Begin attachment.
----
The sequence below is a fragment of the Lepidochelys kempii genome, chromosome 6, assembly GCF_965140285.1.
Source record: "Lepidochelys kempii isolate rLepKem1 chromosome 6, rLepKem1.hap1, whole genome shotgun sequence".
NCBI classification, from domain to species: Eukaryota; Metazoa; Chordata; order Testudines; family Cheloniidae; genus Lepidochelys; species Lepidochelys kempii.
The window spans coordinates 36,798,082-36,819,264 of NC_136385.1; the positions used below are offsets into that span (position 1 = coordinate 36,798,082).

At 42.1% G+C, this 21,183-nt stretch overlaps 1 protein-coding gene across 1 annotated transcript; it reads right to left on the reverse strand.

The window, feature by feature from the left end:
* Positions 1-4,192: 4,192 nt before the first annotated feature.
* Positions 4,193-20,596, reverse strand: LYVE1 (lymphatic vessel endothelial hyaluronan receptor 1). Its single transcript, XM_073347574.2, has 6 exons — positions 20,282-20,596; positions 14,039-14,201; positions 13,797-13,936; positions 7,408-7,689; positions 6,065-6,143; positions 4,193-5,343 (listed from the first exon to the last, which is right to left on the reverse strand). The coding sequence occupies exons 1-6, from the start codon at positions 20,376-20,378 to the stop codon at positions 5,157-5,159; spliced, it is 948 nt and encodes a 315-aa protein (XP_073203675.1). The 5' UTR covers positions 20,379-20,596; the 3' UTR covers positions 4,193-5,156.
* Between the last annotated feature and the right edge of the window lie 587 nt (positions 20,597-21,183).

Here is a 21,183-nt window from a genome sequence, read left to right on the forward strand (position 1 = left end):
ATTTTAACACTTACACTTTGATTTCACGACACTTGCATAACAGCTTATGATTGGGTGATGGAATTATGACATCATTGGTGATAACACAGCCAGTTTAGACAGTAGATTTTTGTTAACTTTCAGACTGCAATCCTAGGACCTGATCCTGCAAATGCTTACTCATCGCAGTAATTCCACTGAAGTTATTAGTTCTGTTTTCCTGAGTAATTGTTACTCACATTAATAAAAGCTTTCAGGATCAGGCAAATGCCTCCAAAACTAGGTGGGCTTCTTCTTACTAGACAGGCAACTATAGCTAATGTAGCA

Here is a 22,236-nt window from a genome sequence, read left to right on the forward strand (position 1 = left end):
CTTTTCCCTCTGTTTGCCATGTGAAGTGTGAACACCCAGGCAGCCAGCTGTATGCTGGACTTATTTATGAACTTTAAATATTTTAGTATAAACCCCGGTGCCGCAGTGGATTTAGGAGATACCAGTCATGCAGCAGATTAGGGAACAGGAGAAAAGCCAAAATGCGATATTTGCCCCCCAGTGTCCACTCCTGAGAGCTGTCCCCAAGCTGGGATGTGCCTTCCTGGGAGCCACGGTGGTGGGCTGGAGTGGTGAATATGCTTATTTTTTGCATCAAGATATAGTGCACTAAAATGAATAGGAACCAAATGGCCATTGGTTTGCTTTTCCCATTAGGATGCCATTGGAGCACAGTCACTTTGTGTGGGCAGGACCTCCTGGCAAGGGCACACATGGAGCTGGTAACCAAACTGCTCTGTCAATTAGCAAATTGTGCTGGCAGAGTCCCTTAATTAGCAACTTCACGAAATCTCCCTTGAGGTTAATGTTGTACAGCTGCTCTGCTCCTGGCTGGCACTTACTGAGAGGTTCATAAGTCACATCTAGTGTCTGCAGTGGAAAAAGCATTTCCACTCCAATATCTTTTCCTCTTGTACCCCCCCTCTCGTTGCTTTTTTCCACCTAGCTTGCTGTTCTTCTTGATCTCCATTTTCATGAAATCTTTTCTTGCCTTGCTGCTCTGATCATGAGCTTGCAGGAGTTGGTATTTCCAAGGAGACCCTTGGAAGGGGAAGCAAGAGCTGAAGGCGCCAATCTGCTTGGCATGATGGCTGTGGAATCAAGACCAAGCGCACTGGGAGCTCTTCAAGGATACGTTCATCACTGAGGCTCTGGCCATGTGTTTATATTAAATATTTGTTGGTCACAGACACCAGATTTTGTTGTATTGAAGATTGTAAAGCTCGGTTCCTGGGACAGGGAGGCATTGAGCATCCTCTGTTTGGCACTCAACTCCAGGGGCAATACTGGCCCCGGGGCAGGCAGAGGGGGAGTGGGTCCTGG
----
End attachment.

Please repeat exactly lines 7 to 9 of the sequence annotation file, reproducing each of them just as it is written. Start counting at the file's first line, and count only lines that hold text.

* Positions 1-4,192: 4,192 nt before the first annotated feature.
* Positions 4,193-20,596, reverse strand: LYVE1 (lymphatic vessel endothelial hyaluronan receptor 1). Its single transcript, XM_073347574.2, has 6 exons — positions 20,282-20,596; positions 14,039-14,201; positions 13,797-13,936; positions 7,408-7,689; positions 6,065-6,143; positions 4,193-5,343 (listed from the first exon to the last, which is right to left on the reverse strand). The coding sequence occupies exons 1-6, from the start codon at positions 20,376-20,378 to the stop codon at positions 5,157-5,159; spliced, it is 948 nt and encodes a 315-aa protein (XP_073203675.1). The 5' UTR covers positions 20,379-20,596; the 3' UTR covers positions 4,193-5,156.
* Between the last annotated feature and the right edge of the window lie 587 nt (positions 20,597-21,183).